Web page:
The case for keeping offensive images on show

'Slavery, mass murder and persecution punctuate human history and what is important is the willingness to face up to the truth.'

June 25, 2020 10:56

Four months ago a German court saved a controversial sculpture from being judicially removed, subject to appeal. The carving is located four metres high in the outer wall of a church in the town of Wittenberg, and depicts a group of Jews sucking the teats of a pig, while a rabbi inspects its anus. The intention of the medieval stonemason — the piece is dated to around 1305 — was not flattering, to say the least and this motif was sufficiently widespread in Northern Europe to have a name — the Judensau. There are at least a couple of dozen examples, mostly incorporated into churches or cathedrals, from Uppsala in Sweden to Vienna.

If you didn’t know about the insult — that Jews as a people were filthy and hypocritical enough to become almost intimate with an animal regarded as dirty by everybody and inedible by Jews themselves — the chances are that you wouldn’t guess what a Judensau was unless you were told. But, of course, many Jews do know, and if you didn’t before then you do now.

The one on the Stadtkirche in Wittenberg has particular resonance because of its association with that father of Christian schism, Martin Luther. The author of (among other works) The Jews And Their Lies, who called for synagogues to be destroyed, Luther was specifically romanced by the Wittenberg Judensau. In 1543 he described the sculpture in detail, describing the sculpted rabbi as looking into the pig’s Talmud.

Unsurprisingly then, all of the Judensau depictions in what is now Germany are highly problematic and the Wittenberg version more than most. In 1988 the authorities placed a commemorative plaque in the ground beneath the sculpture linking the antisemitism that motivated it to the eventual murders of six million in the Holocaust. The plaque and its accompanying information board is, naturally, much more accessible than the Judensau itself.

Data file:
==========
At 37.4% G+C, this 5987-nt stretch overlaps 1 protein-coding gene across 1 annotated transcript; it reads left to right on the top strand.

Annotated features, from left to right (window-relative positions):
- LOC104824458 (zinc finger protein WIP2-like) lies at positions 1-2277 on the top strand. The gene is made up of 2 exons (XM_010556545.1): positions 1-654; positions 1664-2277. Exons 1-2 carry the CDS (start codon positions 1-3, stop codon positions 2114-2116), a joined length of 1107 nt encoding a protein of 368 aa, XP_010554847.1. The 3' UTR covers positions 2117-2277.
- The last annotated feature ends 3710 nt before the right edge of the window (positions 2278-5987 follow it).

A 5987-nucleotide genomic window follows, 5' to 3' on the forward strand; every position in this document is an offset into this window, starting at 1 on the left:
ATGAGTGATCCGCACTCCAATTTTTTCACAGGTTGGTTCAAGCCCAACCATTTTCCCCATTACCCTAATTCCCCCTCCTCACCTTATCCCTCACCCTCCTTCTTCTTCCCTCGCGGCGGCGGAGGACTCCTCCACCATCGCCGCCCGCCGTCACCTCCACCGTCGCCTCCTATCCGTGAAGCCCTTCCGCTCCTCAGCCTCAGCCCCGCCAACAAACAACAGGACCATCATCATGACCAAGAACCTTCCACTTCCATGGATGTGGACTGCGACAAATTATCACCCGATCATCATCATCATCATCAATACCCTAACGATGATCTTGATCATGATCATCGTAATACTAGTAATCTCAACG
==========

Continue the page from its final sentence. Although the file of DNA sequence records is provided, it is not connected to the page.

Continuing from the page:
The case for the Judensau’s removal to a museum was made on the grounds that it was insulting and defamatory to Jews. The court’s contrary ruling was given on the basis that, according to the judge, “anyone looking at the relief cannot fail to see the memorial and the information sign the parish put up in 1988”. The pastor of the Stadtkirche to whom the Judensau was “repulsive and tasteless” talked of trying to handle this unwanted inheritance responsibly and said he was in talks with the German Central Council of Jews on how to update the memorial plaque.

Just in case we are inclined to become all Anglo-smug about this controversy, we have our own awkward history. The one I know best is in Lincoln cathedral — the shrine of Little St Hugh, the supposed victim in the medieval blood libel that cost many Jews their lives in the 13th century. This is Chaucer’s “Yonge Hugh of Lincoln, sleyn also with cursed Jews”. In 1999 when I visited, the plaque by the shrine had a brief mention of the blood libel and asked for forgiveness.

But at the door of the cathedral I picked up a copy of the Cathedral Community Quarterly, with an article by the then Bishop of Lincoln, in which he praised the early Christians for taking over history, “superseding Jewry” and challenging the Roman Empire. On the way down Lincoln’s famous Steep Hill you pass the medieval pairing of Jews Court and Jews House. On one, a plaque reads: “Owned by a member of the Jewish community in 1290”. It doesn’t tell you that in the same year the Jews of England were expelled. We probably don’t have Judensau sculptures in England simply because there were no Jews to insult.

To me, in the end, contextualisation is almost everything. The remaining Judensaus are hugely important, very old and relatively rare reminders of Christianity’s often hidden past, as well as being examples of medieval art. So keep them and explain them. In so doing you make a better job of reparation and of guarding against future atrocity than you do by ignoring them, briefly acknowledging them or removing them.

Slavery, mass murder and persecution punctuate human history and what is important is the willingness to face up to the truth. Few memorials work better than the stolpersteine in so many European cities now, marking the names and domiciles of Jews taken from their homes and murdered. And more towns should do what the city of Graz in Austria has done, placing information boards in public places showing photographs of the same place from the same aspect in Nazi times, adorned with swastikas and marching storm-troopers. No wonder Graz has been such a poor stamping ground for the new far right. Because it says: this is what we were; let us never be that again.

David Aaronovitch is a columnist for The Times 

June 25, 2020 10:56

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